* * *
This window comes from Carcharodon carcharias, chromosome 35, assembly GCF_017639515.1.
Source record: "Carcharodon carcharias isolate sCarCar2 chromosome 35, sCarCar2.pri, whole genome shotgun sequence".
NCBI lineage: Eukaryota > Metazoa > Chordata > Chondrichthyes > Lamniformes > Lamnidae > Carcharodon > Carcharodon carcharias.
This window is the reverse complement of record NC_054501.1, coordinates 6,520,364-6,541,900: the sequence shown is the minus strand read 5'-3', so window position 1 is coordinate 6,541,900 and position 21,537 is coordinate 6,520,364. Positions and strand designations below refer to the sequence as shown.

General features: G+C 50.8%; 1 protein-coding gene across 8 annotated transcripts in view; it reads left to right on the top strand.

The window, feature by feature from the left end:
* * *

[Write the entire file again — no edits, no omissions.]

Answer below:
This window comes from Carcharodon carcharias, chromosome 35, assembly GCF_017639515.1.
Source record: "Carcharodon carcharias isolate sCarCar2 chromosome 35, sCarCar2.pri, whole genome shotgun sequence".
NCBI lineage: Eukaryota > Metazoa > Chordata > Chondrichthyes > Lamniformes > Lamnidae > Carcharodon > Carcharodon carcharias.
This window is the reverse complement of record NC_054501.1, coordinates 6,520,364-6,541,900: the sequence shown is the minus strand read 5'-3', so window position 1 is coordinate 6,541,900 and position 21,537 is coordinate 6,520,364. Positions and strand designations below refer to the sequence as shown.

General features: G+C 50.8%; 1 protein-coding gene across 8 annotated transcripts in view; it reads left to right on the top strand.

The window, feature by feature from the left end: